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Kendal at Home Blog

What You Should Know About Flu Shots in 2020

Posted by Kendal at Home on October 14, 2020 at 7:30 AM

As in previous years, getting a flu shot is important for older adults. But unlike previous years, it may be even more important this year thanks to the coronavirus pandemic. Not only are older adults at higher risk from complications from the flu and COVID-19, but health experts warn that a surge of flu cases this year could tax an already strained healthcare system. 

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What You Should Know about a Flu Shot in 2020

When you should get vaccinated: Though flu vaccines are available in the late summer, getting vaccinated earlier isn’t necessarily better. If, for example, you get your vaccination in August, you run the risk of losing protection mid flu season. Health experts recommend getting your flu shot anywhere from mid-September through October for best effectiveness

What kind of flu shot is best: Flu vaccines come in trivalent and quadrivalent doses. Quadrivalent flu shots — otherwise known as high dose flu vaccines — are recommended for older adults because it produces a stronger immune response.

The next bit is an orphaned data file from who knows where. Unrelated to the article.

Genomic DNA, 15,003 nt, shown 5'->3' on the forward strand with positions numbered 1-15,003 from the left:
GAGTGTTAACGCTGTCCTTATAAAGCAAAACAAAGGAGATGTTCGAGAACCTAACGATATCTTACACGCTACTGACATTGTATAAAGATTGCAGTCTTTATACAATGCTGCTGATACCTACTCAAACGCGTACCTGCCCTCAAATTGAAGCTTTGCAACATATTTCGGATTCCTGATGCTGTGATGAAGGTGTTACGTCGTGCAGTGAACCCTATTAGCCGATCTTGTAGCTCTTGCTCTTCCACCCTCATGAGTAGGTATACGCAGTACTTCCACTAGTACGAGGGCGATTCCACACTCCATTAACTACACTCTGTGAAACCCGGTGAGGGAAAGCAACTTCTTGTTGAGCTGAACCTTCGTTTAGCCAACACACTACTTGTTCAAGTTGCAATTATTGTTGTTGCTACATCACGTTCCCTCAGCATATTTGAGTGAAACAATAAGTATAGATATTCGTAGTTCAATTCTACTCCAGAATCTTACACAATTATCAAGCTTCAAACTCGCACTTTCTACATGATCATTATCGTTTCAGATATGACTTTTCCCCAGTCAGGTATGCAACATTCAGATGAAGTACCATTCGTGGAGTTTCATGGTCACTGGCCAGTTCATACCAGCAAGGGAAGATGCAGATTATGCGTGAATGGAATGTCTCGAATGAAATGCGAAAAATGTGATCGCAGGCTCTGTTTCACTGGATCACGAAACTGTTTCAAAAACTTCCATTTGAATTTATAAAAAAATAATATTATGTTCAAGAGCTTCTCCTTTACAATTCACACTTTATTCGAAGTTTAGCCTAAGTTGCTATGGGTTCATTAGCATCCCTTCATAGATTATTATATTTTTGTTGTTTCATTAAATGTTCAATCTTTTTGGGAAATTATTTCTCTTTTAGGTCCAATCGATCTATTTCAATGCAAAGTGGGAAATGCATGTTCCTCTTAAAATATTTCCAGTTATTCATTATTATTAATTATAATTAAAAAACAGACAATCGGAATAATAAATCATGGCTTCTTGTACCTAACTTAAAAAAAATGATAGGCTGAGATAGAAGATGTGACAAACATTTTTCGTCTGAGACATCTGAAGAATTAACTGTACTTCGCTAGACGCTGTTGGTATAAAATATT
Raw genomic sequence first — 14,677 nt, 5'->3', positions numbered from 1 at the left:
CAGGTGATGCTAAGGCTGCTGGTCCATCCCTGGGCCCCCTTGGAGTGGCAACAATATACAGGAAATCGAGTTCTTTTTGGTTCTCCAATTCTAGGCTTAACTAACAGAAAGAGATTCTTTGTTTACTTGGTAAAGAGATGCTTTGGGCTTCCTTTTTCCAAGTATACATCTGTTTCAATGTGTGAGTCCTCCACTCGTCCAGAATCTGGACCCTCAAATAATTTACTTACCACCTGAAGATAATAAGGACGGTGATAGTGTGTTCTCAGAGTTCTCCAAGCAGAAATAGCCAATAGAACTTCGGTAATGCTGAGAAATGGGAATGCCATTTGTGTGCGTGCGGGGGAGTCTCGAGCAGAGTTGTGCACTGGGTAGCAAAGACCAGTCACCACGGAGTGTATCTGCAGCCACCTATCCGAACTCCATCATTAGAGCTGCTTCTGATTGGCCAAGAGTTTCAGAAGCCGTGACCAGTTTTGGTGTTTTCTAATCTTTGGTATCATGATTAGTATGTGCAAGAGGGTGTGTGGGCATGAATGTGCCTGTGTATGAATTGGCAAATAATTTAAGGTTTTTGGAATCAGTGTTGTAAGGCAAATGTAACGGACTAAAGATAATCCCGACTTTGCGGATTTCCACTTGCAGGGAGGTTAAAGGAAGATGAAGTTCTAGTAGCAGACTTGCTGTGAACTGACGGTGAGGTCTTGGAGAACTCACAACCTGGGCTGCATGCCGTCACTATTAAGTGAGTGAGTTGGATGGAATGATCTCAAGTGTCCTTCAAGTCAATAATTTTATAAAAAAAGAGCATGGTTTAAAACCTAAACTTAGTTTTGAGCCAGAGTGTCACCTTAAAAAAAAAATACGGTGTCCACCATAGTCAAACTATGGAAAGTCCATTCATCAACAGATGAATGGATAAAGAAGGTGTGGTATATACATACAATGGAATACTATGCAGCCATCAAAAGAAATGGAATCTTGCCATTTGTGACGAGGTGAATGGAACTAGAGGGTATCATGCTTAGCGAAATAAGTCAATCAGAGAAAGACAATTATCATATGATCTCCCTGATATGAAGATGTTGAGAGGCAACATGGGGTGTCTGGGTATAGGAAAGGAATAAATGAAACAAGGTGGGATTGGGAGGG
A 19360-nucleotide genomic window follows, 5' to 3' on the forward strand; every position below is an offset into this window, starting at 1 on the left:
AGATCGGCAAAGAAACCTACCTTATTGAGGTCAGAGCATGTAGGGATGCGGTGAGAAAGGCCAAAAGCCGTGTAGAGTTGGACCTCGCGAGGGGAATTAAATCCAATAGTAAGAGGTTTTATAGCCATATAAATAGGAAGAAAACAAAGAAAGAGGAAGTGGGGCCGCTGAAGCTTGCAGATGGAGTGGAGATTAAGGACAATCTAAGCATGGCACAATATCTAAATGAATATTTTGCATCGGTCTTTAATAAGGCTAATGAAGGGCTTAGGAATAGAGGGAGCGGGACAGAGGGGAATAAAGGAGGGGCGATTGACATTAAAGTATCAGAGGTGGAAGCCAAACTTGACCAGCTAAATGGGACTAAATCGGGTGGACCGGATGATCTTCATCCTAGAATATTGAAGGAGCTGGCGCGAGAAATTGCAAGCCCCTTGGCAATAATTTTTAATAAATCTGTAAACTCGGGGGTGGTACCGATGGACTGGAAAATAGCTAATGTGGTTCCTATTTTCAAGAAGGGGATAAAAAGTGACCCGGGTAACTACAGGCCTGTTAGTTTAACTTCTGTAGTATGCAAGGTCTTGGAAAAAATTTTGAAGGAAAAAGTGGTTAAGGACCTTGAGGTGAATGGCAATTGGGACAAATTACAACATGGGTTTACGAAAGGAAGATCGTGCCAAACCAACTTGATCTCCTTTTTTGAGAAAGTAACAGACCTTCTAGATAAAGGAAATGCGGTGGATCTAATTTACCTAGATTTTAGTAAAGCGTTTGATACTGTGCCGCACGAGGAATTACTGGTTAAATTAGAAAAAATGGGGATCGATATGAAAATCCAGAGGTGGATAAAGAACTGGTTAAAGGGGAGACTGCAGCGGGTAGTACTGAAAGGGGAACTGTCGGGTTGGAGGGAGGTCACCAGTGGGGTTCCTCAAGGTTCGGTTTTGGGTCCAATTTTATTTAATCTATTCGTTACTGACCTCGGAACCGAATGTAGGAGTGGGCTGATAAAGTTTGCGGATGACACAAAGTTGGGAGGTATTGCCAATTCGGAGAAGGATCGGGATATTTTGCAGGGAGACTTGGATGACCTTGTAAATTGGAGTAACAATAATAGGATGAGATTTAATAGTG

Where can I get a flu shot? If coronavirus is spreading in your community, you might have anxiety about heading to a doctor’s office or health department to get your flu vaccine. However, the CDC says it’s safe to get your vaccine at any of the places that offer them.  If you’re not sure where to get a flu shot, use this vaccine finder to find a location near you.

When going out to receive your shot, remember to keep your distance from others, wear a mask and wash your hands/use sanitizer when you arrive back home.

What else to know: If you actively have or are suspected to have a COVID-19 infection, you should delay getting a flu shot until you feel better. This delay isn’t because the flu vaccine affects the COVID-19 virus, but it’s to ensure you don’t unnecessarily expose healthcare workers and others to coronavirus.

A concern for health experts this year is the possibility of having a co-infection of COVID-19 and the flu. And because experts don’t know how exactly that scenario would look or how to treat it, it’s quite risky. Add to that the fact that both viruses affect the respiratory system, you have the possibility of a lot of damage to the lungs, experts warn.

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